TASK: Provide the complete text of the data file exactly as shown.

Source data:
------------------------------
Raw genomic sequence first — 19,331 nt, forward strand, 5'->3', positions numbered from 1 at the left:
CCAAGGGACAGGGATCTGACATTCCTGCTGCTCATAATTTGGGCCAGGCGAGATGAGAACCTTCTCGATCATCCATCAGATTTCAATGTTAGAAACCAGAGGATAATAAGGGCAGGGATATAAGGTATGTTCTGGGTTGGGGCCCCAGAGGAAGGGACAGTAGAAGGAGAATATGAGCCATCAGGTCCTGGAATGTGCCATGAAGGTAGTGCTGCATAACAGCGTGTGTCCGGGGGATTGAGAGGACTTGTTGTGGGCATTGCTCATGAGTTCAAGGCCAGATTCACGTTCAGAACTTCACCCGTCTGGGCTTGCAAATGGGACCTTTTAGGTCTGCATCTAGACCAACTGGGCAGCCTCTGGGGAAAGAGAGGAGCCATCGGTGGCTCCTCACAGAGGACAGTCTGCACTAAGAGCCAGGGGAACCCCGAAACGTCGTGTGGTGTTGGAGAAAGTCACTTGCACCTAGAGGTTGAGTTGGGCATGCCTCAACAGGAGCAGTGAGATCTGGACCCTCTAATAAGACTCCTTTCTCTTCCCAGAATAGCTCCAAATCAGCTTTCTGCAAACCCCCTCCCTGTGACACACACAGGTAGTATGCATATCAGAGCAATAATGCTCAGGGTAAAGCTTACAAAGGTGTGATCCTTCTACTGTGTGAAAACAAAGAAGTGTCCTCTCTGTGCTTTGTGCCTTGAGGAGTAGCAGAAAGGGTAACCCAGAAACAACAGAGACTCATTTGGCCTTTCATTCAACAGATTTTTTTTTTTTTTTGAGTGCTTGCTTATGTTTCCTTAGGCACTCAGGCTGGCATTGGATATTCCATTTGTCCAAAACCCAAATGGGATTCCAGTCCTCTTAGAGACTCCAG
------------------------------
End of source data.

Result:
Raw genomic sequence first — 19,331 nt, forward strand, 5'->3', positions numbered from 1 at the left:
CCAAGGGACAGGGATCTGACATTCCTGCTGCTCATAATTTGGGCCAGGCGAGATGAGAACCTTCTCGATCATCCATCAGATTTCAATGTTAGAAACCAGAGGATAATAAGGGCAGGGATATAAGGTATGTTCTGGGTTGGGGCCCCAGAGGAAGGGACAGTAGAAGGAGAATATGAGCCATCAGGTCCTGGAATGTGCCATGAAGGTAGTGCTGCATAACAGCGTGTGTCCGGGGGATTGAGAGGACTTGTTGTGGGCATTGCTCATGAGTTCAAGGCCAGATTCACGTTCAGAACTTCACCCGTCTGGGCTTGCAAATGGGACCTTTTAGGTCTGCATCTAGACCAACTGGGCAGCCTCTGGGGAAAGAGAGGAGCCATCGGTGGCTCCTCACAGAGGACAGTCTGCACTAAGAGCCAGGGGAACCCCGAAACGTCGTGTGGTGTTGGAGAAAGTCACTTGCACCTAGAGGTTGAGTTGGGCATGCCTCAACAGGAGCAGTGAGATCTGGACCCTCTAATAAGACTCCTTTCTCTTCCCAGAATAGCTCCAAATCAGCTTTCTGCAAACCCCCTCCCTGTGACACACACAGGTAGTATGCATATCAGAGCAATAATGCTCAGGGTAAAGCTTACAAAGGTGTGATCCTTCTACTGTGTGAAAACAAAGAAGTGTCCTCTCTGTGCTTTGTGCCTTGAGGAGTAGCAGAAAGGGTAACCCAGAAACAACAGAGACTCATTTGGCCTTTCATTCAACAGATTTTTTTTTTTTTTTGAGTGCTTGCTTATGTTTCCTTAGGCACTCAGGCTGGCATTGGATATTCCATTTGTCCAAAACCCAAATGGGATTCCAGTCCTCTTAGAGACTCCAG